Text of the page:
24 January 2013

Australia should aim to employ more researchers in business and other settings says University of Queensland Vice-Chancellor Professor Peter Høj.

In his 2012 ATSE (Australian Academy of Technological Sciences and Engineering) Oration, ‘From Excellence to Excellence-Plus’, delivered at the AGM/New Fellows dinner late last year, Professor Peter Høj said Australia needed a different approach to innovation to sustain and further build the prosperity and social cohesiveness we now enjoy so much.

“A university system where there is reward for high quality research must continue - top research is our “sine qua non”, without which we have nothing. It should be augmented by reward for success in translating research to an application and commercialisation stage, to when it has positive economic and societal impact,” he said.

“Raising the number of good researchers would enhance our innovation system, especially if this is linked to areas where a strategic roadmap has shown a need for disciplinary and interdisciplinary expertise."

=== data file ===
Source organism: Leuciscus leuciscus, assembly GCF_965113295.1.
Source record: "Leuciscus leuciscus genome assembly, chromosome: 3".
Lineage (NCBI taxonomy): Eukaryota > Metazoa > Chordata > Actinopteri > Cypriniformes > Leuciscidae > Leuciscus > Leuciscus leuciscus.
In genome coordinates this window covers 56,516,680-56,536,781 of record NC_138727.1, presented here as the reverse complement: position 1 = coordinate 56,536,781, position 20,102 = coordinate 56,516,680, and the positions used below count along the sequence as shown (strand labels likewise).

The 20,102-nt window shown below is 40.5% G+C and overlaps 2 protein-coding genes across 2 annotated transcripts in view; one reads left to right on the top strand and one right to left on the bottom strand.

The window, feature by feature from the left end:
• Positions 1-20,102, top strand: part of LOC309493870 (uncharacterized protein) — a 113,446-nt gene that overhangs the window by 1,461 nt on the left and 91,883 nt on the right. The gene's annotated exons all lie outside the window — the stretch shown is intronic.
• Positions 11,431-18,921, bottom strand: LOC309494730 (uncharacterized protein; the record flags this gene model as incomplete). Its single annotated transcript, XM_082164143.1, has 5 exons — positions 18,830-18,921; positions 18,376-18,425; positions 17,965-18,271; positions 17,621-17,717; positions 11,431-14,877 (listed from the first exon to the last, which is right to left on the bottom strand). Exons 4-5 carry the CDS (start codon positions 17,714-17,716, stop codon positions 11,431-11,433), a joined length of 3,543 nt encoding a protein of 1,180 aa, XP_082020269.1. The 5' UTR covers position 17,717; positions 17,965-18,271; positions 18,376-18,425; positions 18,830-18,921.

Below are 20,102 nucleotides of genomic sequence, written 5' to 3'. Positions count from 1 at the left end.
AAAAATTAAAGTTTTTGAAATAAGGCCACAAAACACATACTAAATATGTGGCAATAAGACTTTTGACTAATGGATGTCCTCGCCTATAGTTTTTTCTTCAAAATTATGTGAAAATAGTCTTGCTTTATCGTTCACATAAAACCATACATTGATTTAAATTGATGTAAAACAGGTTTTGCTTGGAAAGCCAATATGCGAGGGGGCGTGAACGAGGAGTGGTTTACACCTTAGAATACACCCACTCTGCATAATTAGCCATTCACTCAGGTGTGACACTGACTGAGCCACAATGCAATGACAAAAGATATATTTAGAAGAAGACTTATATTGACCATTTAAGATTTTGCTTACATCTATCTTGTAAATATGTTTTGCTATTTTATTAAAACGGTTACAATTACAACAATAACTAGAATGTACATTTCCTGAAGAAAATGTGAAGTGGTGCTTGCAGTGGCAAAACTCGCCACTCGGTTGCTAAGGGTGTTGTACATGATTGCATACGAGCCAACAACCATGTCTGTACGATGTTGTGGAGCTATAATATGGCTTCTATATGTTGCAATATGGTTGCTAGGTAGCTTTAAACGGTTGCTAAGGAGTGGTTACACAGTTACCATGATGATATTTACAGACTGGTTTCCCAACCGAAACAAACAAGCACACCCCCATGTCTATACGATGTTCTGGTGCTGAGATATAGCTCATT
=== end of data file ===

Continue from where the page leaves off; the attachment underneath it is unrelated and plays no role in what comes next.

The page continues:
Professor Høj also said our reward systems could be improved to ensure that the innovation dividends flowing from our investment in university research are optimal.

“We need to change attitudes in Australian businesses towards innovation both in terms of hiring and investment principles," he said.

“An improvement in our innovation efforts is not only about universities reaching out, but very much about businesses’ ability to spot the opportunities for meaningful partnerships and investment at an early stage of the innovation cycle.”

Professor Høj explained that Australia and the UK have about two researchers in business enterprises per five in higher education (excluding CSIRO) – a ratio of 0.4 – compared to countries such as Finland, Denmark and Germany, which each have ratios of at least 2.

He said the secret to the success of most of these countries could relate to their business expenditure on research and development.

“It’s important that we change these trends to create a resilient Australia with a much more diversified economy,” he said.

“We should also look to giving a larger proportion of our university graduates the self-confidence and enthusiasm to become researchers, entrepreneurs and innovators outside the academic sphere.”

To read the full Oration please click here

To find out more about ATSE please visit http://www.atse.org.au/

Media: Caroline Bird, UQ Communications, 07 3365 1931 or c.bird1@uq.edu.au